Massachusetts Courts a
Disaster - Judge Marshall's Own Panel Said Her Courts Are a Disaster, but She
Has Kept the Report Quiet
We Are Telling the Story in Full, Including the Text of the 87-Page
Chief Justice Margaret Marshall was not happy three years ago
when a blue-ribbon panel she herself had appointed wrote in its Report that our
courts are "mired in confusion", "dysfunctional", and in need of "sweeping
It said that "employees cry out for leadership" and morale in courts
around the state is "near the breaking point". It also said that businesses
avoid moving to states with "slow unsteady courts". We were ranked by lawyers as
45th in the nation.
This put Judge Marshall in a terrible position because she was very
busy "deciding" the gay marriage case at that time. Of course, she had already
told her lesbian friend, Atty. Mary Bonauto, in public that she would win if she
brought the case in Massachusetts. Therefore, Judge Marshall had no choice
unless she decided it was too dangerous for her career to vote for gay marriage.
She was having a difficult time with the six Associate Justices on
her court. She had a pretty good idea that at least three of them would vote
against her, but the other three seemed to be solid. Judge Ireland's only goal
seemed to be to please her. Judge Greaney liked Mary Bonauto and was clearly on
her side. Although Judge Cowin was very political and had a Republican husband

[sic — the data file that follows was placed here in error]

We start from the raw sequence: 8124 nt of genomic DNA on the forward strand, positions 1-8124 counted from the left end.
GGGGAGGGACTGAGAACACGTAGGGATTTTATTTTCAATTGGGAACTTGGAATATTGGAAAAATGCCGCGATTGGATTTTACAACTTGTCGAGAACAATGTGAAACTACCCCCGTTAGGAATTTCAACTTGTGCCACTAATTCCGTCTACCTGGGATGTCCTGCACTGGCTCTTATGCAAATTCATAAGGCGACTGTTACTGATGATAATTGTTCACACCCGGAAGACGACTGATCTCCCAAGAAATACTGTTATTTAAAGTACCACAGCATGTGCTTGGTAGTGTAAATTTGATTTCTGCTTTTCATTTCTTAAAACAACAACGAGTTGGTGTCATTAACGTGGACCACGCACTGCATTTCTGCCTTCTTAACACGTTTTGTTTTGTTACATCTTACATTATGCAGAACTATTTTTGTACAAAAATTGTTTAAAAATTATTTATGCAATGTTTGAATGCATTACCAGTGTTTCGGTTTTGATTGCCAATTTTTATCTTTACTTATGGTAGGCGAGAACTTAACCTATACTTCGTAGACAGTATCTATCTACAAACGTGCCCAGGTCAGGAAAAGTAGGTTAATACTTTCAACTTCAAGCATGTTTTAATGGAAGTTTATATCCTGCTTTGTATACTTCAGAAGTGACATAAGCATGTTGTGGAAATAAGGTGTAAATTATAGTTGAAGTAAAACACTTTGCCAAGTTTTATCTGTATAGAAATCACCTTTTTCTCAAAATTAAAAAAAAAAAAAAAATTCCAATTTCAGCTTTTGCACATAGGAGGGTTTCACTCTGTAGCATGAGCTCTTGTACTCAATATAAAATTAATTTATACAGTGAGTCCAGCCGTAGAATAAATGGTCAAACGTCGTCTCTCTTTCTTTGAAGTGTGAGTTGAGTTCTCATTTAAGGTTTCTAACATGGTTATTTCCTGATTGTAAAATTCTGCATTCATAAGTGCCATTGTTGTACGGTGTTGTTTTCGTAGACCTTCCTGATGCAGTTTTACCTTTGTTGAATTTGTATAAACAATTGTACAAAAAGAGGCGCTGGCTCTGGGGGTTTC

sitting on the Appeals Court, she could be counted on to go with the winner. If
she could just get one of the three troublemakers, Spina (probably a stubborn
Catholic), Sosman, or Cordy on her side, she would be in good shape --- except
for that terrible mistake when she told Mary in public that she would vote for
She really should, at the least, recuse herself from participating in the
Nervous as a Cat at Oral Argument
On the day that the Report was released, March 4, 2003, Marshall
had to preside at Oral Argument of the gay marriage case. No wonder she was so
nervous. Mary was wonderful on that day, except she had made it obvious to
everyone that she was a close friend of Marshall. But no need to worry because
The New York Times Company, owner of the Boston Globe, would protect her. It was
really good that she had married the premiere columnist of the Times, Anthony
Lewis, many years ago when she was only 36. But he didn't have as much power
with the newest member of the Sulzberger family, Arthur O. Sulzberger, Jr.
(Pinch) who was made Chairman of The Company in 1977.
Although Mary was wonderful at Oral Argument, the Assistant Attorney
General Judith Yogman had been so smart and capable that Margaret had been
mortified. Did it really show that she had been admitted to Yale Law School only
because she was an attractive female with lots of liberal friends?
But the big question was what were those other three judges going to